Four former Bosnian Croat officials suspected of atrocities against Muslims during the Bosnian war have been indicted by the UN war crimes tribunal.
The four are expected to give themselves up for trial
The four accused include Jadranko Prlic, the former prime minister of the wartime Croat region of Herceg-Bosna and his defence minister Bruno Stojic.
The other two are the generals Slobodan Praljak and Milivoj Petkovic who commanded Bosnian Croat forces (HVO).
All four men are said to have agreed to give themselves up for trial.
The four men face 26 charges of war crimes and crimes against humanity for the conflict between Bosnian Croats and Muslims in the 1990s.
A fifth Bosnia Croat, Valentin Coric, a former interior minister in the self-styled Bosnian Croat government, told state news agency Hina that he had also been indicted by the international tribunal.
Mr Coric, a former HVO commander, told reporters he would travel to the Netherlands on Monday to join the other four.
"I am going to The Hague peacefully," he said. "My defence will be based on the truth and there is nothing I should be afraid of."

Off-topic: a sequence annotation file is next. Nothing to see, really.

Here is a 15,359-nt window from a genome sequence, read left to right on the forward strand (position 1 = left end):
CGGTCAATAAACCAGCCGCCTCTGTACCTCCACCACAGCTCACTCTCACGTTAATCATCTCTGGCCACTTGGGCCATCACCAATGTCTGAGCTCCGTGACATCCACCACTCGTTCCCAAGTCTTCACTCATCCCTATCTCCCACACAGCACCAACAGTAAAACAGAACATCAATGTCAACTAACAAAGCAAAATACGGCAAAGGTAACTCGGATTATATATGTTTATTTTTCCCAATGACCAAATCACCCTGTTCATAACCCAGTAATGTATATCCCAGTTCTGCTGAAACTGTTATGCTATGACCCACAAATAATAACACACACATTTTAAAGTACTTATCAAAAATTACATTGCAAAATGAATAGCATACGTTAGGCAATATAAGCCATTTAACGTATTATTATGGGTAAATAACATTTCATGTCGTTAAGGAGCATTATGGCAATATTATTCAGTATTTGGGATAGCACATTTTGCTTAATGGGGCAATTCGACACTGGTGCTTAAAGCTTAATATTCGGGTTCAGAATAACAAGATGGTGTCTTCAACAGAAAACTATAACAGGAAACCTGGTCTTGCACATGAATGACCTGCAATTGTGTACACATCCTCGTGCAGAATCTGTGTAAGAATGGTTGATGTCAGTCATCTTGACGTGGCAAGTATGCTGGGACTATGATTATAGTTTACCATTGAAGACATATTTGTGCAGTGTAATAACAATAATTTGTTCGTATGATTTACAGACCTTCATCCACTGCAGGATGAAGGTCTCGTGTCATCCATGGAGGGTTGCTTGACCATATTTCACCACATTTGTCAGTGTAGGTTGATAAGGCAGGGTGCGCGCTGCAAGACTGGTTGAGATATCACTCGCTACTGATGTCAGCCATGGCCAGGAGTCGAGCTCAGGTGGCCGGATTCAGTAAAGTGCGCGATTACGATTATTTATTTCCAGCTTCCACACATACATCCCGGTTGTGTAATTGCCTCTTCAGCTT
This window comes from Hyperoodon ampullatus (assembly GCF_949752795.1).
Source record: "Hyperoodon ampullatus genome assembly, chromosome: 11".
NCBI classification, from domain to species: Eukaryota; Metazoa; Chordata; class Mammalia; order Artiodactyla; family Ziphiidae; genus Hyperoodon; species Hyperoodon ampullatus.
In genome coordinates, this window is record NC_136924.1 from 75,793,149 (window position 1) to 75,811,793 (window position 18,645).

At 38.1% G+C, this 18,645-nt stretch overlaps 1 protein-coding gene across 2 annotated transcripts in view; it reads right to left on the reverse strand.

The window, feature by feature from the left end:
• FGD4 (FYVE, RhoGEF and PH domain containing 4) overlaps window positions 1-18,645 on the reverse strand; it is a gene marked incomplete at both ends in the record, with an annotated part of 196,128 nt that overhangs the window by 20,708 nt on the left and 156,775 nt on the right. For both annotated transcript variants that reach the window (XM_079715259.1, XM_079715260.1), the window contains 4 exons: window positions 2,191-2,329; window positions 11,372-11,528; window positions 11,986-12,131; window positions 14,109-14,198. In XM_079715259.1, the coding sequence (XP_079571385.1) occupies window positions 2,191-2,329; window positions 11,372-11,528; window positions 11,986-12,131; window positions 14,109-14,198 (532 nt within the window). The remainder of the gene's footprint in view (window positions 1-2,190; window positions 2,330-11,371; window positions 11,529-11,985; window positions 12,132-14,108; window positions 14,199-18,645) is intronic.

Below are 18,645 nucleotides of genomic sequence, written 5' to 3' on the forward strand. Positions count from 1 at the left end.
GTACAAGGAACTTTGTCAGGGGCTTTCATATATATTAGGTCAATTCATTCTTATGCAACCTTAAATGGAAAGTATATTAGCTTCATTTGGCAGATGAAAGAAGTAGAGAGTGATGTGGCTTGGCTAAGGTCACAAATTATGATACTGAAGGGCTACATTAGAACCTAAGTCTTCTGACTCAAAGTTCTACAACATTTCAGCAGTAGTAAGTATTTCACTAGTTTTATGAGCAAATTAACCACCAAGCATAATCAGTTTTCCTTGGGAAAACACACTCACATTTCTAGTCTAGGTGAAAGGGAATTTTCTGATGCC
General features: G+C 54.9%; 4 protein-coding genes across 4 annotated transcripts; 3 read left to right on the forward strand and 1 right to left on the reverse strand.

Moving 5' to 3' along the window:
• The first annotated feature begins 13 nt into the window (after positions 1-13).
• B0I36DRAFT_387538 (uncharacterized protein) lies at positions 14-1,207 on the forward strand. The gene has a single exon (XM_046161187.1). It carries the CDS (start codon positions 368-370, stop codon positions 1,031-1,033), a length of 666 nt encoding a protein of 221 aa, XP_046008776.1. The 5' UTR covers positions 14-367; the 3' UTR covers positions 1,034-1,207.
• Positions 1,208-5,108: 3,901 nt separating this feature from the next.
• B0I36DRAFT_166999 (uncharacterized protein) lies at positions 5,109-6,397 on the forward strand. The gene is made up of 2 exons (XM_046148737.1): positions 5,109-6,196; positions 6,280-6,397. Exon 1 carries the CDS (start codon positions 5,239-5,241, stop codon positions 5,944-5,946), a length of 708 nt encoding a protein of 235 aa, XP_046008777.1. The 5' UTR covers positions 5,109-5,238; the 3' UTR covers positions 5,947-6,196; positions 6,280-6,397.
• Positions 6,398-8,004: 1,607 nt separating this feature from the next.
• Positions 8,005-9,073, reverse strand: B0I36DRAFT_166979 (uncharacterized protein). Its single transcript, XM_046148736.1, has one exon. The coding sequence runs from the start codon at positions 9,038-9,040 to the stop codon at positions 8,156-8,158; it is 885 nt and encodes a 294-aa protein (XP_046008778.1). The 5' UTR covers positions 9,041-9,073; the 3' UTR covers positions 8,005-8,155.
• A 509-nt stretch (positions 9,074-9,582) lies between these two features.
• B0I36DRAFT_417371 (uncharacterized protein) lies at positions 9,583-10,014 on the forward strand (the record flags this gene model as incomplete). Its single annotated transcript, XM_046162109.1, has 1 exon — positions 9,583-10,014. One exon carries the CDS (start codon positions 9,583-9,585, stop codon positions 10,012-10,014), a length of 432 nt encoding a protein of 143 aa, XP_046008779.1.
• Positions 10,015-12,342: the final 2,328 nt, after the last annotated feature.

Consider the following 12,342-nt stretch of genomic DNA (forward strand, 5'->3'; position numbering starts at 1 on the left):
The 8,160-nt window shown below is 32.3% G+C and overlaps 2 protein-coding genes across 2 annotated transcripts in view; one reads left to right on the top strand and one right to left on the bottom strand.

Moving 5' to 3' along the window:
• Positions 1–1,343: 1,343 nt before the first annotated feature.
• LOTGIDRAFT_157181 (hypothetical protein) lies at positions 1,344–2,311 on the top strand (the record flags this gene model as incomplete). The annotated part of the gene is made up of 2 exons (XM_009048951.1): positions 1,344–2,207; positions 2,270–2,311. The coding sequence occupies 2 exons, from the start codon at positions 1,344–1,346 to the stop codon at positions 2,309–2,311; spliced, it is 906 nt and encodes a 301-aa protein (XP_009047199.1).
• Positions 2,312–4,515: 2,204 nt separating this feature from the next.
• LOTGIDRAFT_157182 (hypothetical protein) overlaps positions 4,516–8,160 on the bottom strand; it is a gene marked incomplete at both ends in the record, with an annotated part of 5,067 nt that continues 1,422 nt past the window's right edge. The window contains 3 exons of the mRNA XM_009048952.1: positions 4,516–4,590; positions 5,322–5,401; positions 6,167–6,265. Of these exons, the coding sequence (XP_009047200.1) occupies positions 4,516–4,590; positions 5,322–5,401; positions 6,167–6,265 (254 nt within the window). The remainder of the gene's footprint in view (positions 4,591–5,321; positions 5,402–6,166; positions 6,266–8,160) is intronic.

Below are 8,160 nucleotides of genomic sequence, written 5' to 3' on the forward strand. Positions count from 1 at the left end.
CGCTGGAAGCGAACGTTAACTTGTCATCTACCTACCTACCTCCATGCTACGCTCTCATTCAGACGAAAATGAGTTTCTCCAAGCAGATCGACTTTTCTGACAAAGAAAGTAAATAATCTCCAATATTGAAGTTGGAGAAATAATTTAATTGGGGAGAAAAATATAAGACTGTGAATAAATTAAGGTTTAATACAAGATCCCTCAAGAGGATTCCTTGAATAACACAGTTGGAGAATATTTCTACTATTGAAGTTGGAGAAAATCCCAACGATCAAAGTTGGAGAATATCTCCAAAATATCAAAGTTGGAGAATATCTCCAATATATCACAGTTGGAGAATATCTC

Bosnian Croats and Muslims were allied against the Bosnian Serbs for most of the 1992-95 war, but fought each other for 11 months during 1993-94.
Croatia is hoping to become a candidate for EU membership in June and start entry talks in 2005 but it must meet certain political criteria.
These include respect for ethnic minorities, co-operation with neigbours and full compliance with The Hague tribunal.
Two retired Croatian generals appeared at the tribunal last month and pleaded not guilty to crimes against humanity.
Mladen Markac and Ivan Cermak are accused of atrocities against Serbs during the war in Croatia in 1995 including murder, persecution and inhumane acts during and after the recapture of the Krajina region by Croatian troops.
The two men said they voluntarily surrendered to prove their innocence.